Even the experience of the Cold War itself demonstrates that expulsions of diplomats produce no short-term or long-term positive results whatsoever. In fact, there can be no possible positive results because diplomatic service is nothing more but just one of a number of technical instruments used in foreign politics. Diplomats may bring you bad messages from their capitals and they often do, but if you are smart enough, you never shoot the messenger.
Diplomatic traditions do not allow such unfriendly actions to go unnoticed. Moscow has to respond. Usually, states respond to expulsions of their diplomats by symmetrical actions – i.e. Russia has to expel the same number of US, Polish or Czech diplomats, as the number of Russian diplomats expelled from the US, Poland or the Czech Republic. Of course, each case is special. For instance, the Czech Embassy in Moscow is much smaller than the Russian Embassy in Prague, so the impact of the symmetrical actions on the Czech diplomatic mission in Russia will be quite strong.
The question now is whether the Kremlin would go beyond a symmetrical response and start a new cycle of escalation. For example, it could set new restrictions upon Western companies operating in the country, it could cancel accreditation of select Western media in Moscow, it could close branches of US and European foundations and NGOs in Russia. I hope that the final response will be measured and not excessive.
The door for US-Russian negotiations is still open. So far, both sides tried to avoid specific actions that would make these negotiations absolutely impossible. The recent US sanctions against Russia have been mostly symbolic, and the Russian leadership so far has demonstrated no appetite for a rapid further escalation. I think that a meeting between Presidents Joe Biden and Vladimir Putin remains an option and an opportunity. Such a meeting would not lead to any “reset” in the bilateral relations, but it would bring more clarity to the relationship. To stabilize US-Russian relations even at a very low level would already be a major accomplishment.
From our partner RIAC
Russia becomes member of International Organization for Migration
After several negotiations, Russia finally becomes as a full-fledged member of the International Organization for Migration (IOM). It means that Russia has adopted, as a mandatory condition for obtaining membership, the constitution of the organization. It simply implies that by joining this international organization, it has given the country an additional status.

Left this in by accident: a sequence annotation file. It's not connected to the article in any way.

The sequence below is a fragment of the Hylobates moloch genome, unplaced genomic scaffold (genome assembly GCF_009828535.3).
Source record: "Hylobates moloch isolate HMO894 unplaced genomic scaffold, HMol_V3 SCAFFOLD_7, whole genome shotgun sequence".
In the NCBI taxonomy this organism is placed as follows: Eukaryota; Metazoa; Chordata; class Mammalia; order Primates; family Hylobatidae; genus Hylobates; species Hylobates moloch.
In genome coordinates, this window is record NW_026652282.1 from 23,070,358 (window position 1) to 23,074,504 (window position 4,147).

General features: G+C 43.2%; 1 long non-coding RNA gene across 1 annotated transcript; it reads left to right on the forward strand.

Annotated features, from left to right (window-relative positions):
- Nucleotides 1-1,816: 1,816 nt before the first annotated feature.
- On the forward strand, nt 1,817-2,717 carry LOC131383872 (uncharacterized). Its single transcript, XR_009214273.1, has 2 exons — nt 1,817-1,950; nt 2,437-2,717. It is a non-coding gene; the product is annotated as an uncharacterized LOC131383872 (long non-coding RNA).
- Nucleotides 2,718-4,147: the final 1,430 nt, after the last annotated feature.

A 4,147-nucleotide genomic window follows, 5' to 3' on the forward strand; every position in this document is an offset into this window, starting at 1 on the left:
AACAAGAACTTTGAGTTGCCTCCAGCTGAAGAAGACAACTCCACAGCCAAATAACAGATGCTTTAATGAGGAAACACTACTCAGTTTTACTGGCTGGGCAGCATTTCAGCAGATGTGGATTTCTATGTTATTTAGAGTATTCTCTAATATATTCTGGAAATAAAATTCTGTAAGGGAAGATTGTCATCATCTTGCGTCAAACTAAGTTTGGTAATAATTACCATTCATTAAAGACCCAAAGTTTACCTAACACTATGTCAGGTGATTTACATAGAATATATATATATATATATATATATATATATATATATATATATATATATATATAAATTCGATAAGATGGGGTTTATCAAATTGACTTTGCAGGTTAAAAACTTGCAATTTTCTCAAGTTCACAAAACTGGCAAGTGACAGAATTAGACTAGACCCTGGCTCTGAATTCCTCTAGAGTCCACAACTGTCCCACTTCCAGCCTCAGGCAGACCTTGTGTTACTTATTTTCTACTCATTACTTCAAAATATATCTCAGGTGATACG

After the collapse of the Soviet, Russia has been interacting with the IOM since 1992 only as an observer. In the past years, Russia has shown interest in expanding this cooperation. The decision to admit Russia to the organization was approved at a Council’s meeting by the majority of votes: 116 states voted for it, and two countries voted against – these are Ukraine and Georgia. That however, the United States and Honduras abstained, according to information obtained from Moscow office of International Migration Organization.
“In line with the resolution of the 111th session of the IOM Council of November 24, 2020 that approved Russia’s application for the IOM membership, Russia becomes a full-fledged member of the organization from the day when this notification is handed over to its director general,” the Russian Foreign Ministry said in a website statement in April.
Adoption of the IOM Constitution is a mandatory condition for obtaining its membership, which opens “extra possibilities for developing constructive cooperation with international community on migration-related matters,” the statement stressed in part.
It is significant to recall that Russian President Vladimir Putin issued an order to secure Russia’s membership in the organization in August 2020 and submitted its Constitution to the Russian State Duma (lower house of parliament) in February 2021.
Headquartered in Geneva, the International Organization for Migration, a leading inter-government organization active in the area of migration, was set up on December 5, 1951. It opened its office in Moscow in 1992.
IOM supports migrants across the world, developing effective responses to the shifting dynamics of migration and, as such, is a key source of advice on migration policy and practice. The organization works in emergency situations, developing the resilience of all people on the move, and particularly those in situations of vulnerability, as well as building capacity within governments to manage all forms and impacts of mobility.
IOM’s stated mission is to promote humane and orderly migration by providing services and advice to governments and migrants. It works to help ensure proper management of migration, to promote international cooperation on migration issues, to assist in the search for practical solutions to migration problems and to provide humanitarian assistance to migrants in need, be they refugees, displaced persons or other uprooted people. It is part of the structured system of the United Nations, and includes over 170 countries.
Senator Vladimir Dzhabarov, first deputy chairman of Russia’s Federation Council (Senate) Committee on International Affairs, noted that the organization’s constitution has a provision saying that it is in a nation’s jurisdiction to decide how many migrants it can receive, therefore the IOM membership imposes no extra commitments on Russia and doesn’t restrict its right to conduct an independent migration policy.